The second step in establishing the actual value of a loss is to refer to the documents, that apply to the transportation of the cargo, and to the documents that specify the value of the cargo.
Some of the documents that may be used for this purpose include:
Bill of Lading
The Bill of Lading is the legal shipping contract and, as such, is the “go to document”. Not only will the BOL potentially contain specifics regarding limits on the valuation, it will also contain what should be an accurate description of the cargo that was actually shipped.
All International shipments, and some domestic shipments, will have an associated Commercial Invoice, which will include a statement of the value of the cargo.
While their nature and purpose will vary widely from case to case, there will somewhere be a variety of internal company documents that will describe and cost the production, assembly and preparation for shipping of the cargo.
Similarly, there will likely be purchase orders that tie either to the cost of raw materials and/or labour used in the production of the cargo, or to the cargo itself in the case of cargo that is being transported as a result of having been recently purchased.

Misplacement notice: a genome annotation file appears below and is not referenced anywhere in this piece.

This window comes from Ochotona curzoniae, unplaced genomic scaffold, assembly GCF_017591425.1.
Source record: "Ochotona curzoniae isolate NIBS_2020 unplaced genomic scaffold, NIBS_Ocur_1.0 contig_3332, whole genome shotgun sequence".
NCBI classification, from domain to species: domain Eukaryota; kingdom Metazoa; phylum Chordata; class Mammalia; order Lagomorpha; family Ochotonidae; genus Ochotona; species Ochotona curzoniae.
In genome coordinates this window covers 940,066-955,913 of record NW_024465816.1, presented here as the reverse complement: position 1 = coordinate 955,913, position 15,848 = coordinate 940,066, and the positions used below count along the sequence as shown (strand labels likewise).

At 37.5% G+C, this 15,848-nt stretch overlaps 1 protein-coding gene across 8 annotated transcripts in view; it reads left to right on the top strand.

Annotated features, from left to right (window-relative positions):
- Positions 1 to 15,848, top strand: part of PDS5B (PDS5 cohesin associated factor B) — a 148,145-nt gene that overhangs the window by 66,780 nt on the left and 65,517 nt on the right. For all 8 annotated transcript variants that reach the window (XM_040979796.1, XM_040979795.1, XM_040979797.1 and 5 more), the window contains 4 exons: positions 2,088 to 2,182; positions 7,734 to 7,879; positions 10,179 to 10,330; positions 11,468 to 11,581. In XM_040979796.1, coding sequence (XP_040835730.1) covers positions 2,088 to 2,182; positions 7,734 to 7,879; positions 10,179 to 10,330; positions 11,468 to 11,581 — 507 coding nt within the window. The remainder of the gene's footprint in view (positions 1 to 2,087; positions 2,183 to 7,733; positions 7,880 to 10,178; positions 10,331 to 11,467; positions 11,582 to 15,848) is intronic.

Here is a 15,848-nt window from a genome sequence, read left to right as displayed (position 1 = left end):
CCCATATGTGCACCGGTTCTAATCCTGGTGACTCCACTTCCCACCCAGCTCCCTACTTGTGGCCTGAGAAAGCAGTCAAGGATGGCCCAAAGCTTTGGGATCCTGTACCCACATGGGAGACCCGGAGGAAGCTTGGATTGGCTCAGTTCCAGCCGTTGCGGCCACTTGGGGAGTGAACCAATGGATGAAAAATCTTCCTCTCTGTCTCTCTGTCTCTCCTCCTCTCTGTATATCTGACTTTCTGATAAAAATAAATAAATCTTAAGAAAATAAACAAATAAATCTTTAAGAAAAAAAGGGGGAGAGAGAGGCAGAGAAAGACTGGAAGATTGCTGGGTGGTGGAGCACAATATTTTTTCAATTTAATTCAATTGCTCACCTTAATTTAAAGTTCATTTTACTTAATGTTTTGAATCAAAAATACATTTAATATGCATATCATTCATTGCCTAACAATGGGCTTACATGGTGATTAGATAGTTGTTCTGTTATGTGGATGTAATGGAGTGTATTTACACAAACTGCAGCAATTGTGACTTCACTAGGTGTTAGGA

The value of the cargo, and hence the value of a loss, is tied to the production cost of the cargo, not to the selling price of the cargo. Thus, the cargo selling price provides a reference point on cost, but it does not indicate the actual cost.
On occasion, it may be possible to support the value of damaged or lost goods using documentation of the value of components of the lost goods, provided that the finished components are themselves also offered for sale on a stand-alone basis.
Every situation is unique, and may well have unique documentation that can support the value of lost or damaged items. It
is important to explore all possible information sources during the valuation process.